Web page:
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Preventing infection from reusable medical equipment: a systematic review

Sopwith, W., Hart, T. and Garner, Paul ORCID: https://orcid.org/0000-0002-0607-6941 (2002) 'Preventing infection from reusable medical equipment: a systematic review'. BMC Infectious Diseases, Vol 2, Issue 4.

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Abstract

Background: In 2000, the World Health Organization ( WHO) had eight sets of conflicting recommendations for decontaminating medical equipment. We conducted a systematic review of observational studies to assist WHO in reconciling the various guidelines. This paper summarises the methods developed and illustrates the results for three procedures alcohol, bleach and povidone iodine. Methods: We developed a Medline search strategy and applied inclusion criteria specifying the decontamination procedures of interest and an outcome of microbial destruction for a set of marker organisms. We developed protocols to assess the quality of studies and categorised them according to the reliability of the methods used. Through an iterative process we identified best practice for the decontamination methods and key additional factors required to ensure their effectiveness. We identified 88 published papers for inclusion, describing 135 separate studies of decontamination. Results: For disinfection with alcohol, best practice was identified from 23 studies as an exposure to 70-80% ethanol or isopropanol for at least 5 minutes. Bleach was effective for sterilization at a concentration of 5000 ppm for 5 minutes and for disinfection at 1000 ppm for 10 minutes ( 33 studies). Povidone iodine was only partially effective for disinfection at a concentration of 1% for 15 minutes ( 15 studies). Conclusions: Our findings provide an evidence base for WHO guidelines on decontaminating medical equipment. The results support the recommended use of bleach and show that alcohol could be used more widely than current guidelines suggest, provided best practice is followed. The effectiveness of povidone iodine is uncertain.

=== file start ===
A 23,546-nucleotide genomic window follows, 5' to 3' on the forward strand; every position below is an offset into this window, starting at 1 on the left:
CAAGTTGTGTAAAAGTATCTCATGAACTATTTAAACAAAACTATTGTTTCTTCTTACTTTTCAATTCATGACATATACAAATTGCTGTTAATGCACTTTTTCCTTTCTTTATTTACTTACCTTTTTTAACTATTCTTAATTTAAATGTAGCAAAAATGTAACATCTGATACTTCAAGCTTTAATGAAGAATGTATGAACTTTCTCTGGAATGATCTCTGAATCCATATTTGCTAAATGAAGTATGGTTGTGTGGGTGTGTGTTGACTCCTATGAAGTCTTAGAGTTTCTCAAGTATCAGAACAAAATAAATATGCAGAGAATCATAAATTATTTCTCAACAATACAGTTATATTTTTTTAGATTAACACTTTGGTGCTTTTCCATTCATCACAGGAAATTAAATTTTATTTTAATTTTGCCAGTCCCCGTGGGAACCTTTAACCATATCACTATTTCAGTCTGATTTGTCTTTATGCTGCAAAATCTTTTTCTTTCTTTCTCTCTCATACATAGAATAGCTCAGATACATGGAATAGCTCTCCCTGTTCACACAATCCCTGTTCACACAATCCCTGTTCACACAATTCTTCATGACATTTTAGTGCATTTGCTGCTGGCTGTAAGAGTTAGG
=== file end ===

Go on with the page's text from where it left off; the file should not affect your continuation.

Item Type: Article
Subjects: WC Communicable Diseases > Infection. Bacterial Infections > General Infection > WC 195 Infection. Cross infection. Laboratory infection
WX Hospitals and Other Health Facilities > Hospital Administration > WX 167 Cross infection prevention and control
Faculty: Department: Groups (2002 - 2012) > International Health Group
Digital Object Identifer (DOI): https://doi.org/10.1186/1471-2334-2-4
Depositing User: Martin Chapman
Date Deposited: 07 Jan 2014 10:56
Last Modified: 06 Sep 2019 10:14
URI: https://archive.lstmed.ac.uk/id/eprint/2986

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